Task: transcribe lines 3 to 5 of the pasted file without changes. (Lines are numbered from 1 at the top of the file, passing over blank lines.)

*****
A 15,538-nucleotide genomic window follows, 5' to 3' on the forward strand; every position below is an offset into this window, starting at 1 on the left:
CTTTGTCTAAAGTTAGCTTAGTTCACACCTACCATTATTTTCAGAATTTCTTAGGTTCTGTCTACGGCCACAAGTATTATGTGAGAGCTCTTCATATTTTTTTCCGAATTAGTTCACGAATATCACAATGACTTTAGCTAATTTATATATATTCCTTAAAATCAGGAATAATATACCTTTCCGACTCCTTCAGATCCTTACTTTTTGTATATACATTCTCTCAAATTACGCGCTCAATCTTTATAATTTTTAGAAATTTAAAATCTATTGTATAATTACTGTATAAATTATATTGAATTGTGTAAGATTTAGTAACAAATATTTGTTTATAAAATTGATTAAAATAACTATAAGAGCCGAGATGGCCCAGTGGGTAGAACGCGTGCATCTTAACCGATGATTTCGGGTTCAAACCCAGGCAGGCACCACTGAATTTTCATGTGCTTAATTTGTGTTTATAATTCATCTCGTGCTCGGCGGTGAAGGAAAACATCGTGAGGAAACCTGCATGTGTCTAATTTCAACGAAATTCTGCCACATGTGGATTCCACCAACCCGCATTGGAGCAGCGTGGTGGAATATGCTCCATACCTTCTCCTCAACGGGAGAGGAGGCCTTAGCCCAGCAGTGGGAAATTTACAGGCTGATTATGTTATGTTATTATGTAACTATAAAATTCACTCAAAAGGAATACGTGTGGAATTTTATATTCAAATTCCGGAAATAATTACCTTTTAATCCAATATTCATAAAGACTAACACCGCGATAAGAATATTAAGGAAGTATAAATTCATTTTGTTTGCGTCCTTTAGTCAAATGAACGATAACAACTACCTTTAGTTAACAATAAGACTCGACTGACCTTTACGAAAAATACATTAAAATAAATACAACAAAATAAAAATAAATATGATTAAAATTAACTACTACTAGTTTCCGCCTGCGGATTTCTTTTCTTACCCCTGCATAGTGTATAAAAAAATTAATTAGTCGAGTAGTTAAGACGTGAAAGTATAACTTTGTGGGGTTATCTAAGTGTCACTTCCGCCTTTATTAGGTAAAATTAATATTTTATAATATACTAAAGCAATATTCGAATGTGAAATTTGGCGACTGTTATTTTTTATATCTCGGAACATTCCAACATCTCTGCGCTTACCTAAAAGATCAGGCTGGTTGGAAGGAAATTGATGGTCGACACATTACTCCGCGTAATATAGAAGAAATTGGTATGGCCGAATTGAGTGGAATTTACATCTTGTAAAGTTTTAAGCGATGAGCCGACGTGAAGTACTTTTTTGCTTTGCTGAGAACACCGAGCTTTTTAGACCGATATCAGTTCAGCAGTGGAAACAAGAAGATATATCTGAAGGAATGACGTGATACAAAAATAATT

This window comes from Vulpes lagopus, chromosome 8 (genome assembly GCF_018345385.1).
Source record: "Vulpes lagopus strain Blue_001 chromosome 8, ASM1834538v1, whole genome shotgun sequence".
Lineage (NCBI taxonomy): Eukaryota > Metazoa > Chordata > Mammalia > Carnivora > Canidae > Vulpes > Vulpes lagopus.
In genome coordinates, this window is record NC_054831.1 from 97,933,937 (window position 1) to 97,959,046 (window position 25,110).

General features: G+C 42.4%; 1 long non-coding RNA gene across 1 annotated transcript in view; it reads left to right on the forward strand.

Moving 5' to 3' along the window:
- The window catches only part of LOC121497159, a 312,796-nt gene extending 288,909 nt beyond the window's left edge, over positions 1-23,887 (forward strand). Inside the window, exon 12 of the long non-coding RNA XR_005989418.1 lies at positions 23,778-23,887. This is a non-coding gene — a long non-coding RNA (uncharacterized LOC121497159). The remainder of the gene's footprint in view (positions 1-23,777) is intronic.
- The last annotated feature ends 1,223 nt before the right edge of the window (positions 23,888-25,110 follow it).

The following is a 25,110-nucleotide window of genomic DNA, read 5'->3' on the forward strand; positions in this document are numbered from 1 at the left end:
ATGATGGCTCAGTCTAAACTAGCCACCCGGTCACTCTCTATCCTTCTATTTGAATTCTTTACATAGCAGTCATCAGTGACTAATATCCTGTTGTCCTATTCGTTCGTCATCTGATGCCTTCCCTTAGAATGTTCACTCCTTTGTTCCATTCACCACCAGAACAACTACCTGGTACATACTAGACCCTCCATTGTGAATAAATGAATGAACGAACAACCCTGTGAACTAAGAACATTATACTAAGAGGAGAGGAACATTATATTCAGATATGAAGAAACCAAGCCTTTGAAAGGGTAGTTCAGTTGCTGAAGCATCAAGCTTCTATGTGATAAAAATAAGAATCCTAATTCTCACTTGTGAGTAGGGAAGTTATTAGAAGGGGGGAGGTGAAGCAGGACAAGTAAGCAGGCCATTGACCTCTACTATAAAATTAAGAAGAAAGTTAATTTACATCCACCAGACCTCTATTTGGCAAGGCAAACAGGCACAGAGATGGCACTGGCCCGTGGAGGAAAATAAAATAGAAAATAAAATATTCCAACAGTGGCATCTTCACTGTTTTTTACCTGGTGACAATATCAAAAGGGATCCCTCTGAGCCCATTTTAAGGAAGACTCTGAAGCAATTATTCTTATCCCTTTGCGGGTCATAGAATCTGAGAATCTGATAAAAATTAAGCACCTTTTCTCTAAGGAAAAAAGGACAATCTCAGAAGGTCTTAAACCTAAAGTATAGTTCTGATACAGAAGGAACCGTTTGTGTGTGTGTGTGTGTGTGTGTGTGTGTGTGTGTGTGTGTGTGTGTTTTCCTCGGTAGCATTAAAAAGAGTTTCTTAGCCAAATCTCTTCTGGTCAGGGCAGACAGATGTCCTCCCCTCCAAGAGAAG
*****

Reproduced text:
This window comes from Vulpes lagopus, chromosome 8 (genome assembly GCF_018345385.1).
Source record: "Vulpes lagopus strain Blue_001 chromosome 8, ASM1834538v1, whole genome shotgun sequence".
Lineage (NCBI taxonomy): Eukaryota > Metazoa > Chordata > Mammalia > Carnivora > Canidae > Vulpes > Vulpes lagopus.